On Leaked Rafale Papers, Centre Talks Of "Repercussions On Indian State"

Rafale jet deal: Centre's affidavit argues that release of Ministry of Defence documents could impact national security, claiming its release could lead to release of secrets relating to defence capabilities and counter-terrorism and measures

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Rafale deal: Centre's affidavit warns of national security threats if documents are released to public


New Delhi: 

Highlights

  1. Centre against release of classified documents on Rafale jet deal
  2. It could have "grave repercussions on very existence of Indian state"
  3. Centre said documents could lead to revelation of defence secrets

In an affidavit in the Supreme Court today, the government said the release of classified documents from the Defence Ministry related to the Rafale fighter jet deal could have "grave repercussions on the very existence of the Indian state". The affidavit was in response to the top court's order on pleas filed by former Union ministers Arun Shourie and Yashwant Sinha and activist-advocate Prashant Bhushan.

The centre argued that the release of these documents could lead to the revelation of secrets relating to space, nuclear installations, strategic defence capabilities, operational deployment of forces, intelligence resources in the country and outside, counter-terrorism and insurgency measures, etc.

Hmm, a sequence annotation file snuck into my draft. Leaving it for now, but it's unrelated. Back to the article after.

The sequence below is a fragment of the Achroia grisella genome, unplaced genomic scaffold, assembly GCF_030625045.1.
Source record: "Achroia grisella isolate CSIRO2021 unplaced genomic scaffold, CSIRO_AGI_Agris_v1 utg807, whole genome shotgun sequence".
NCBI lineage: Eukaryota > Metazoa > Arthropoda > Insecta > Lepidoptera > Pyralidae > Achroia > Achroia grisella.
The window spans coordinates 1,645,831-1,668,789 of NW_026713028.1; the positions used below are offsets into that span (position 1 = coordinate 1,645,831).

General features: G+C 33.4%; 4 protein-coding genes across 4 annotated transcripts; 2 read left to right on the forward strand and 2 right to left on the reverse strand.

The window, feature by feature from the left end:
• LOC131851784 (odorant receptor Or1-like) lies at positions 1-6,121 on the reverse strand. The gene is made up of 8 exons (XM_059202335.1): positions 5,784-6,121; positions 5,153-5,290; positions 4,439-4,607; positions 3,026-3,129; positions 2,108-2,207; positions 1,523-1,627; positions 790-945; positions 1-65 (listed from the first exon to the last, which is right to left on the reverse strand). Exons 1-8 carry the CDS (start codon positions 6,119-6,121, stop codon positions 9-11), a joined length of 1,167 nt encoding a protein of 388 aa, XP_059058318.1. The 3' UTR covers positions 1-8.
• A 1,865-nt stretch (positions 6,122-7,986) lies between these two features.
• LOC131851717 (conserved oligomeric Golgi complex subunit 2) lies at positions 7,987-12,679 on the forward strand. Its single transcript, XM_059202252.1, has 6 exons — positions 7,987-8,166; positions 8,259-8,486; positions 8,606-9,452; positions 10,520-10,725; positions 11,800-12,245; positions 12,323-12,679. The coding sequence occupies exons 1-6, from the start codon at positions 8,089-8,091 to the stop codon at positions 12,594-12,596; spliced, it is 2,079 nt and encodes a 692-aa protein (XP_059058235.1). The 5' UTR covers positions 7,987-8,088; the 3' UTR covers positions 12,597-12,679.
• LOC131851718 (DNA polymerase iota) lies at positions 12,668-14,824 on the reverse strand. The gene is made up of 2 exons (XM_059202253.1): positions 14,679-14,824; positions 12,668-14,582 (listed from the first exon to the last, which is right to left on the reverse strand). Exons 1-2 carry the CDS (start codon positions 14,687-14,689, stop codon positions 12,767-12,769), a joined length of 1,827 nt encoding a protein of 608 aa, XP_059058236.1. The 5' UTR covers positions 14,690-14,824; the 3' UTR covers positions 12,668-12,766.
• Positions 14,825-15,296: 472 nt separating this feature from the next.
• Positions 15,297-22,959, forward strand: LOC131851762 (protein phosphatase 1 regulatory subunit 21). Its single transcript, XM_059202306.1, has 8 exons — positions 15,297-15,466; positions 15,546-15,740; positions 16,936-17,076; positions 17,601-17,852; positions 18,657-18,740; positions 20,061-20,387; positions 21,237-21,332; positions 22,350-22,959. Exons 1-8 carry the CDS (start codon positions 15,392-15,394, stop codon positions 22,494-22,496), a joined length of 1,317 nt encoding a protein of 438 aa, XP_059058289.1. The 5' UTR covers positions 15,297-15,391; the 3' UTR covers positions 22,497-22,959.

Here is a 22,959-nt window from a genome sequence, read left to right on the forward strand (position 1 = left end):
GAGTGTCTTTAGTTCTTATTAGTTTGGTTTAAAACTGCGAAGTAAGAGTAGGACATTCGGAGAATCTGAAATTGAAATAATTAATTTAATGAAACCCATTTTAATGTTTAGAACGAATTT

The affidavit was in response to a petition, filed on the basis of the aforementioned documents and subsequent press reports, calling for a review of the December 2018 clean chit on the Rafale deal, which, it was argued, was a re-worked version of a UPA-era deal to buy 36 Rafale aircraft from at a higher price tag.

Calling the petition "wholly without merit", the affidavit, filed by the Joint Secretary and Acquisition Manager in the ministry, on behalf of the government, said it relied on "unsubstantiated media reports and/or part internal file notings deliberately projected in a selective manner, which for reasons set out above cannot form the basis for a review".

It also recalled part of the 2018 verdict which said review petitions are an attempt to get a fishing and roving enquiry ordered.

In April the court, in a setback to the centre, rejected the plea that the classified documents accessed by the media could not be used as evidence. It allowed the admissibility of three documents as evidence in re-examining review petitions filed against the clean chit verdict.

"We dismiss the preliminary objection raised by Union of India questioning the maintainability of the review petition," a bench comprising Chief Justice Ranjan Gogoi and Justices SK Kaul and KM Joseph said.

Part of that petition also included reference to a document cited by The Hindu that said "parallel discussions by the PMO have weakened the negotiating positions by the MoD and the negotiating team".

It also argued that the media articles in question were not the final decision of the government, saying, "The three articles express the views of retired/ individual functionaries and NOT final decision of the Govt. The three articles do not convey the complete official stand of the Govt".

Maintaining that the court had limited role in matters relating to defence, the government said it was nevertheless ready to submit any documents needed.

The next hearing on this matter has been scheduled for May 6, which is also the date for the fifth round of polling for the ongoing 2019 Lok Sabha election.



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